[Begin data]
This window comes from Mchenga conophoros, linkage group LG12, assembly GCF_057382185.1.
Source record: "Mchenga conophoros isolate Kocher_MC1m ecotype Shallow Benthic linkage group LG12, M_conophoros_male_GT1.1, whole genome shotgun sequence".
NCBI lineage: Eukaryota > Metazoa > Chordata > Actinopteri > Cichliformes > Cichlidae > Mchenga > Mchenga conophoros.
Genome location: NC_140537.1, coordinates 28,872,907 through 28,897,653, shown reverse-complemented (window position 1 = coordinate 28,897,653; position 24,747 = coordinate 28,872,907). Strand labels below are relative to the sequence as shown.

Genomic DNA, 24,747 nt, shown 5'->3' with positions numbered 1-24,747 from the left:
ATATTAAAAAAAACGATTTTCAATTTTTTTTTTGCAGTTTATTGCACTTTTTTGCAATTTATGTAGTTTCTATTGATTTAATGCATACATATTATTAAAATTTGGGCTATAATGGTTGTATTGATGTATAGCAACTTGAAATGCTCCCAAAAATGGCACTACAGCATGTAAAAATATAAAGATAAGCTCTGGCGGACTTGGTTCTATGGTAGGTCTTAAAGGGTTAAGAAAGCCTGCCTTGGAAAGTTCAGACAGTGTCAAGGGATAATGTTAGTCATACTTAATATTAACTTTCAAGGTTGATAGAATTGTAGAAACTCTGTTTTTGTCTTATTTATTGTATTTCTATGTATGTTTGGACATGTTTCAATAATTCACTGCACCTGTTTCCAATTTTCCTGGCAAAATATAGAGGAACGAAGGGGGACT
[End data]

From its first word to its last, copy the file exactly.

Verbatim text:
This window comes from Mchenga conophoros, linkage group LG12, assembly GCF_057382185.1.
Source record: "Mchenga conophoros isolate Kocher_MC1m ecotype Shallow Benthic linkage group LG12, M_conophoros_male_GT1.1, whole genome shotgun sequence".
NCBI lineage: Eukaryota > Metazoa > Chordata > Actinopteri > Cichliformes > Cichlidae > Mchenga > Mchenga conophoros.
Genome location: NC_140537.1, coordinates 28,872,907 through 28,897,653, shown reverse-complemented (window position 1 = coordinate 28,897,653; position 24,747 = coordinate 28,872,907). Strand labels below are relative to the sequence as shown.

Genomic DNA, 24,747 nt, shown 5'->3' with positions numbered 1-24,747 from the left:
ATATTAAAAAAAACGATTTTCAATTTTTTTTTTGCAGTTTATTGCACTTTTTTGCAATTTATGTAGTTTCTATTGATTTAATGCATACATATTATTAAAATTTGGGCTATAATGGTTGTATTGATGTATAGCAACTTGAAATGCTCCCAAAAATGGCACTACAGCATGTAAAAATATAAAGATAAGCTCTGGCGGACTTGGTTCTATGGTAGGTCTTAAAGGGTTAAGAAAGCCTGCCTTGGAAAGTTCAGACAGTGTCAAGGGATAATGTTAGTCATACTTAATATTAACTTTCAAGGTTGATAGAATTGTAGAAACTCTGTTTTTGTCTTATTTATTGTATTTCTATGTATGTTTGGACATGTTTCAATAATTCACTGCACCTGTTTCCAATTTTCCTGGCAAAATATAGAGGAACGAAGGGGGACT